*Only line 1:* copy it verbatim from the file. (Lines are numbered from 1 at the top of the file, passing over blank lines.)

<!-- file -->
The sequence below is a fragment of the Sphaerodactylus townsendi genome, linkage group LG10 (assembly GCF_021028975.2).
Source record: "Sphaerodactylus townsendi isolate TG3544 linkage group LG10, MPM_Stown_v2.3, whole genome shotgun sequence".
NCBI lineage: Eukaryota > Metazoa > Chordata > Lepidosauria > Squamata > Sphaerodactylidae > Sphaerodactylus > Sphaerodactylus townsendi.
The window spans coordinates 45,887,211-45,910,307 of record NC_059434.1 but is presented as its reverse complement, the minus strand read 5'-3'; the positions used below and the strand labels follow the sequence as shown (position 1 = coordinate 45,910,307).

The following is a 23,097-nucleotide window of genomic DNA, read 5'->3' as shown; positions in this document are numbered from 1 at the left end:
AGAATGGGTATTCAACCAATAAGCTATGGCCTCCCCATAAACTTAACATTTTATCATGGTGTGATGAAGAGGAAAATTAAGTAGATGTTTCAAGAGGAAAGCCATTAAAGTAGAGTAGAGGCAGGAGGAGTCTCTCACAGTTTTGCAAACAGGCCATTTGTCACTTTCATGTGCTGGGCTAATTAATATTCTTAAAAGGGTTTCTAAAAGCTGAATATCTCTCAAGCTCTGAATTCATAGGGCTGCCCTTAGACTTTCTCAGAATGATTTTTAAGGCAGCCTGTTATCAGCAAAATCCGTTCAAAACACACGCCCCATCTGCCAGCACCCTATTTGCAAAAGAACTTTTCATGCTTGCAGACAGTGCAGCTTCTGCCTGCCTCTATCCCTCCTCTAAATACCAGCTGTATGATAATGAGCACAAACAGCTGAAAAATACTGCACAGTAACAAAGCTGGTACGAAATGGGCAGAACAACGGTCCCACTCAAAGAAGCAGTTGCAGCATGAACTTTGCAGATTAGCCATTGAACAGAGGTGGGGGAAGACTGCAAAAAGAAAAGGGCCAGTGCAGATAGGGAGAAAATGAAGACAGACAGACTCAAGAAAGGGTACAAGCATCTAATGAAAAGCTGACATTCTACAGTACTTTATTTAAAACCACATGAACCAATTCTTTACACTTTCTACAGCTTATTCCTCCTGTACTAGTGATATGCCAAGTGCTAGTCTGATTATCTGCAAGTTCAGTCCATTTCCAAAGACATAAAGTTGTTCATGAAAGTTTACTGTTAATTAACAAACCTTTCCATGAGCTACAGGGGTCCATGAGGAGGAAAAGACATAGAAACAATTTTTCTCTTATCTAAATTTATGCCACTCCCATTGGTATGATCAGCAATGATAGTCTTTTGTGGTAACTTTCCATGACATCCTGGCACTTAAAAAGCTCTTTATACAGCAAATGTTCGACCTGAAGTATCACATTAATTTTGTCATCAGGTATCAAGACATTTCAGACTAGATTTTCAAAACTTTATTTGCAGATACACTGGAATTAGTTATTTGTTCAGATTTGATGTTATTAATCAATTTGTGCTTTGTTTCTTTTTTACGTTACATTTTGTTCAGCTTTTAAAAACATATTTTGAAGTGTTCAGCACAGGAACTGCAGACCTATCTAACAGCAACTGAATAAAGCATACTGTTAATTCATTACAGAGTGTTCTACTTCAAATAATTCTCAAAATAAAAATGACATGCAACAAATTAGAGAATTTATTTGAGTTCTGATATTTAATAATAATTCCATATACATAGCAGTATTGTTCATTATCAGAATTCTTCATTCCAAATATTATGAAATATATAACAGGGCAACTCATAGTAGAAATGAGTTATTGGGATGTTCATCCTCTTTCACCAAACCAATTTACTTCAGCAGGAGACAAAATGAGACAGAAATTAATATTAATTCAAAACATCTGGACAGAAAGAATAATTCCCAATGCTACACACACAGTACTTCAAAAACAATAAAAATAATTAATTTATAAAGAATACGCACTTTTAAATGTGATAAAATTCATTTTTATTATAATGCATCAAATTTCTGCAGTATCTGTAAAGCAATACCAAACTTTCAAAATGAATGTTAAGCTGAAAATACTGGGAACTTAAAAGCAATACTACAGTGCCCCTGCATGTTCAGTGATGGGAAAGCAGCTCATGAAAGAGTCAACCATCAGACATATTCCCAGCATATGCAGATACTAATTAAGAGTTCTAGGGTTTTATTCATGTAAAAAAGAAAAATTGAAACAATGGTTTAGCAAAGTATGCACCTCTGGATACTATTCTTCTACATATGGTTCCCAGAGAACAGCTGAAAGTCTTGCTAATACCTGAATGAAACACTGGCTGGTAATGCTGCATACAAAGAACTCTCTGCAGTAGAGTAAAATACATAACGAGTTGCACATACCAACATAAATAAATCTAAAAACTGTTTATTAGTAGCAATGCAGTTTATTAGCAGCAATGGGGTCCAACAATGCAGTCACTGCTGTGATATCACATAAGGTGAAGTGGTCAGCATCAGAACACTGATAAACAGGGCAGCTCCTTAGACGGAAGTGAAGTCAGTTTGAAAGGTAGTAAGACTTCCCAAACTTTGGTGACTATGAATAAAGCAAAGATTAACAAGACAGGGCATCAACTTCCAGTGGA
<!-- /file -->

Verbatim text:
The sequence below is a fragment of the Sphaerodactylus townsendi genome, linkage group LG10 (assembly GCF_021028975.2).